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Activism

Literature Scholars in the United States

At the start of the twenty-first century, women of all classes, races, and ethnicities are so fully integrated into American literary academia that it is astonishing that, as little as a century ago, the idea of a woman professor teaching, for example, the novels of George Eliot or Henry James to a roomful of young men and women was inconceivable. In all highly literate cultures, secular and religious knowledge used to be the domain of men, while women were in charge of the practical side of daily life and, in the upper classes, of certain social matters.

Alice Springer Fleisher Liveright

A woman from an affluent background who devoted her life to the underprivileged, Alice Springer Fleisher Liveright was part of a new generation of female professionals who helped to transform reform work from a pastime for middle-class women into a livelihood. This sense of professionalism, combined with left-leaning ideals of social justice and an outspoken manner, led her to work for equal rights for women and African Americans, and social welfare for children and poor adults.

Lilith Magazine

Founded in 1976 by a small group of women led by Susan Weidman Schneider “to foster discussion of Jewish women’s issues and put them on the agenda of the Jewish community, with a view to giving women—who are more than fifty percent of the world’s Jews—greater choice in Jewish life,” Lilith: The Independent Jewish Women’s Magazine has remained true to its mission. From its inception, it has intentionally, though not exclusively, emphasized religious and social issues, with somewhat less focus on areas such as economics or politics. In 2004 the editors changed the tag line on the cover to read “independent, Jewish & frankly feminist.” The contours of the Jewish women’s movement and its own consciousness of a role that exceeds that of a magazine can be traced through nearly three decades of publication.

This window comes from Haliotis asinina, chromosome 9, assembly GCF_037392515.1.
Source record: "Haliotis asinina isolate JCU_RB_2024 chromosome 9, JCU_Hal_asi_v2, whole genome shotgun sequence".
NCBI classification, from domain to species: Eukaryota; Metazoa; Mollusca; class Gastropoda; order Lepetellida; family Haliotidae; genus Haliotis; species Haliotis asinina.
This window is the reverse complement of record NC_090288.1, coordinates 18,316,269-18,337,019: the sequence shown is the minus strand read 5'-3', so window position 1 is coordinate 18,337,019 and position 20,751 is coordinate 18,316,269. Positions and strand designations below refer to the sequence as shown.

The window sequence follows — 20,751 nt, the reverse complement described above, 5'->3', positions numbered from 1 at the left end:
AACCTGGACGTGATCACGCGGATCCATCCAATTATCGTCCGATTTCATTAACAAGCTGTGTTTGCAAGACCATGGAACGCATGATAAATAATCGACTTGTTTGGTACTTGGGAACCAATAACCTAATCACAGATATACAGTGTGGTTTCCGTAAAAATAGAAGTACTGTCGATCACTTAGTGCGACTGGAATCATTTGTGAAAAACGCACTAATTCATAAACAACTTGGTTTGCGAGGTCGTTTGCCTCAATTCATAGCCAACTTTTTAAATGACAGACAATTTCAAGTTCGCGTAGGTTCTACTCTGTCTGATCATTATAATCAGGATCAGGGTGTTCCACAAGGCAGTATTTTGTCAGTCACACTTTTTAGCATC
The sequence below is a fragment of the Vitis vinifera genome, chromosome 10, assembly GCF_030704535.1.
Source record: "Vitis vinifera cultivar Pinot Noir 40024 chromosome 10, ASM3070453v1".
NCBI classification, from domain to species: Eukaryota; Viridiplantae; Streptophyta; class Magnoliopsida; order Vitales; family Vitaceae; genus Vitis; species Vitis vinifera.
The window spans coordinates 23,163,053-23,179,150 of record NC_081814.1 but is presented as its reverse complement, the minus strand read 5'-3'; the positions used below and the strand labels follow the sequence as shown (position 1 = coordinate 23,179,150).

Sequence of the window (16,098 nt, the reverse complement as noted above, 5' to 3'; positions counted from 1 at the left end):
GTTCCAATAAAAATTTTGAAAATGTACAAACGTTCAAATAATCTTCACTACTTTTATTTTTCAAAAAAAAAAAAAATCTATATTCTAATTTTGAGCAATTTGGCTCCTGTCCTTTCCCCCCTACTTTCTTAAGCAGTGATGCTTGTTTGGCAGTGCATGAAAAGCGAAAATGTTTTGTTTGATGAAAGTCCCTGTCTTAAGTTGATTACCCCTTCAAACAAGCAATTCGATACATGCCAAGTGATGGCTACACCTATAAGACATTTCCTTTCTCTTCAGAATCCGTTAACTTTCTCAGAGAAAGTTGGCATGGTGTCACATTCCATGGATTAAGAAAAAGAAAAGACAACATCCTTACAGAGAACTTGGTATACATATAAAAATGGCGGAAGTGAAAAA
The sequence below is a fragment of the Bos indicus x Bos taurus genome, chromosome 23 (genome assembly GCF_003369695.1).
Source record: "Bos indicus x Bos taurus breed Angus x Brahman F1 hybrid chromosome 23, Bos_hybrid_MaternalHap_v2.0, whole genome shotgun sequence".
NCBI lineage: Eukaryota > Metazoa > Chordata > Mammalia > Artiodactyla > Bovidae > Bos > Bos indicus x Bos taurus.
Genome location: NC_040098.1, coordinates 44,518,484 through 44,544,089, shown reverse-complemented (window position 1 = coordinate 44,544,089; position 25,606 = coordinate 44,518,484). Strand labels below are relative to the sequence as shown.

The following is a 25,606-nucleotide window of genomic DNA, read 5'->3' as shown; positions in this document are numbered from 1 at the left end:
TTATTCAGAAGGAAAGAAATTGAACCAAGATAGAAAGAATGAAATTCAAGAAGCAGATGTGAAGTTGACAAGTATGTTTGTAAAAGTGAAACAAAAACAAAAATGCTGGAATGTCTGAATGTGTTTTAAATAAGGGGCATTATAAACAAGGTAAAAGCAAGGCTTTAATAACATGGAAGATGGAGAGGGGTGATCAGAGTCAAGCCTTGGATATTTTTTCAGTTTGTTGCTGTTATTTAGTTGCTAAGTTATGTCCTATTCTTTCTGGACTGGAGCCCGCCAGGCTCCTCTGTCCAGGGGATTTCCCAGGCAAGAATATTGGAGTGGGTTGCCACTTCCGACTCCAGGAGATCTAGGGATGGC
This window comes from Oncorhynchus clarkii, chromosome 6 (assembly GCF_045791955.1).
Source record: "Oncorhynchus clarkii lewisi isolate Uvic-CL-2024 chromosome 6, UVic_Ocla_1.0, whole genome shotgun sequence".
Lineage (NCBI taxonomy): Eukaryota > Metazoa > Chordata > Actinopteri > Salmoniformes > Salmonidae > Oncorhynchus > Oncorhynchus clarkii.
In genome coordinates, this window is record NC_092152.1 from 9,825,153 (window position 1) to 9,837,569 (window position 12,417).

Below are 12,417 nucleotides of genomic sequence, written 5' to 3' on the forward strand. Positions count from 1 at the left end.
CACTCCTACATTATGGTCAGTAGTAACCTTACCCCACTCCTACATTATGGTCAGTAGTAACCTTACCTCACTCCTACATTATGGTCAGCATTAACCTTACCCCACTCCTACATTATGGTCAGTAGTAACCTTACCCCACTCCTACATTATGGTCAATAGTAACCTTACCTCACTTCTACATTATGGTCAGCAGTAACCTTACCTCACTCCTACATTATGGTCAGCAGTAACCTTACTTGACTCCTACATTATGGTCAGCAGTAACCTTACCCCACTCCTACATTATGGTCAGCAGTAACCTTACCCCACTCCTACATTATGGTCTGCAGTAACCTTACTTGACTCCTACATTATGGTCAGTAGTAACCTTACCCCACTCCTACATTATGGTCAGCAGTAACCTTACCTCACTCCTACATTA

Raquel Liberman

Raquel Liberman was born in Berdichev in the Ukraine on July 10, 1900. As a child, she emigrated with her family to Warsaw. On December 21, 1919 she married Yaacov Ferber, a tailor, in Warsaw, according to the Jewish rite. In l920 their first son, Joshua David Ferber, was born. A year later, while she was pregnant with her second child, Yaacov Ferber emigrated to Argentina alone, joining his married sister and brother-in-law in the small village of Tapalqué, in the province of Buenos Aires. By the time Raquel Ferber and her sons Joshua and Moshe Velvele (Mauricio) joined him in Buenos Aires on October 22, 1922, Yaacov was already suffering from tuberculosis. He died a few months later. In order to support her family and with no knowledge of Spanish, Raquel, aged twenty-three, found herself obliged to leave her children in her provincial village, under the care of trusted neighbors, and find work in the capital. Unable to makes ends meet from her work as a seamstress, she was either forced into or voluntarily entered prostitution. Facts and fiction about her actual dealings are blurred. What is undisputed, however, is that after a few years of practicing that trade, she tried unsuccessfully to leave it. After a second attempt she succeeded in publicly denouncing the Zwi Migdal, formerly called Varsovia, a Jewish organization named after its founder, Zwi Migdal, which engaged in the white slave trade.

Fanny Lewald